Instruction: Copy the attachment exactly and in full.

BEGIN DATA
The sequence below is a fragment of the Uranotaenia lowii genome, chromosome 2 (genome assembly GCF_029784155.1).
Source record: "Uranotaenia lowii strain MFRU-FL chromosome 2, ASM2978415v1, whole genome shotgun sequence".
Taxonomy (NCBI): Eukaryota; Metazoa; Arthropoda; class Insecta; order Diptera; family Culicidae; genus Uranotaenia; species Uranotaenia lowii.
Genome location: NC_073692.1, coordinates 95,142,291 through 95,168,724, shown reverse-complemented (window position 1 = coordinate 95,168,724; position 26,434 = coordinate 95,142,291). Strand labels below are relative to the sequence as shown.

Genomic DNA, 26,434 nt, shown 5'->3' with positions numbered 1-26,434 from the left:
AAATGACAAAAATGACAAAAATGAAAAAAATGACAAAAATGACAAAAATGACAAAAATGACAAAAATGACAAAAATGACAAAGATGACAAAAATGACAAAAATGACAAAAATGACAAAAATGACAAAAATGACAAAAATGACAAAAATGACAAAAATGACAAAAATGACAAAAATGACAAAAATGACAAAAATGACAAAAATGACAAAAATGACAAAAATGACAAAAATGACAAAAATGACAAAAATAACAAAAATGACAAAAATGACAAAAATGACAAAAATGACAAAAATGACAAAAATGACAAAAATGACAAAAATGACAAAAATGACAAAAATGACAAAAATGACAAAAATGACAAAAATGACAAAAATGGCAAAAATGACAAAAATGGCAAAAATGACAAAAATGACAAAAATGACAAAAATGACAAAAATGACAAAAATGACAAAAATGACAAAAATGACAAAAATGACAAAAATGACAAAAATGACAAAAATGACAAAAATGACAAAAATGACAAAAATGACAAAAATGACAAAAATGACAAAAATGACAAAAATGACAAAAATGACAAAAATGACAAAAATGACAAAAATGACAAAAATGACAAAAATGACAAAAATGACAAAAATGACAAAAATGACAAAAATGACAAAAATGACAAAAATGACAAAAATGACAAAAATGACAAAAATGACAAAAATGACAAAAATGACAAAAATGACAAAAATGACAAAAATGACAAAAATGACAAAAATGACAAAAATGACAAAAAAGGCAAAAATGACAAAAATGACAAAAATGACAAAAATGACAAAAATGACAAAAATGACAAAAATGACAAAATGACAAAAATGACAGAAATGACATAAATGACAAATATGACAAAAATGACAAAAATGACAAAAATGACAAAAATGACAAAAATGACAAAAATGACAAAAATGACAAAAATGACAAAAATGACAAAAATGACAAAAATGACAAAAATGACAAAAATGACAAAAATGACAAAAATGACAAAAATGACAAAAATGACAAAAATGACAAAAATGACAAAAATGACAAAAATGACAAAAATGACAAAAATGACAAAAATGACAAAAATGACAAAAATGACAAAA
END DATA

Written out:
The sequence below is a fragment of the Uranotaenia lowii genome, chromosome 2 (genome assembly GCF_029784155.1).
Source record: "Uranotaenia lowii strain MFRU-FL chromosome 2, ASM2978415v1, whole genome shotgun sequence".
Taxonomy (NCBI): Eukaryota; Metazoa; Arthropoda; class Insecta; order Diptera; family Culicidae; genus Uranotaenia; species Uranotaenia lowii.
Genome location: NC_073692.1, coordinates 95,142,291 through 95,168,724, shown reverse-complemented (window position 1 = coordinate 95,168,724; position 26,434 = coordinate 95,142,291). Strand labels below are relative to the sequence as shown.

Genomic DNA, 26,434 nt, shown 5'->3' with positions numbered 1-26,434 from the left:
AAATGACAAAAATGACAAAAATGAAAAAAATGACAAAAATGACAAAAATGACAAAAATGACAAAAATGACAAAAATGACAAAGATGACAAAAATGACAAAAATGACAAAAATGACAAAAATGACAAAAATGACAAAAATGACAAAAATGACAAAAATGACAAAAATGACAAAAATGACAAAAATGACAAAAATGACAAAAATGACAAAAATGACAAAAATGACAAAAATGACAAAAATGACAAAAATAACAAAAATGACAAAAATGACAAAAATGACAAAAATGACAAAAATGACAAAAATGACAAAAATGACAAAAATGACAAAAATGACAAAAATGACAAAAATGACAAAAATGACAAAAATGACAAAAATGGCAAAAATGACAAAAATGGCAAAAATGACAAAAATGACAAAAATGACAAAAATGACAAAAATGACAAAAATGACAAAAATGACAAAAATGACAAAAATGACAAAAATGACAAAAATGACAAAAATGACAAAAATGACAAAAATGACAAAAATGACAAAAATGACAAAAATGACAAAAATGACAAAAATGACAAAAATGACAAAAATGACAAAAATGACAAAAATGACAAAAATGACAAAAATGACAAAAATGACAAAAATGACAAAAATGACAAAAATGACAAAAATGACAAAAATGACAAAAATGACAAAAATGACAAAAATGACAAAAATGACAAAAATGACAAAAATGACAAAAATGACAAAAATGACAAAAATGACAAAAATGACAAAAATGACAAAAAAGGCAAAAATGACAAAAATGACAAAAATGACAAAAATGACAAAAATGACAAAAATGACAAAAATGACAAAATGACAAAAATGACAGAAATGACATAAATGACAAATATGACAAAAATGACAAAAATGACAAAAATGACAAAAATGACAAAAATGACAAAAATGACAAAAATGACAAAAATGACAAAAATGACAAAAATGACAAAAATGACAAAAATGACAAAAATGACAAAAATGACAAAAATGACAAAAATGACAAAAATGACAAAAATGACAAAAATGACAAAAATGACAAAAATGACAAAAATGACAAAAATGACAAAAATGACAAAAATGACAAAAATGACAAAA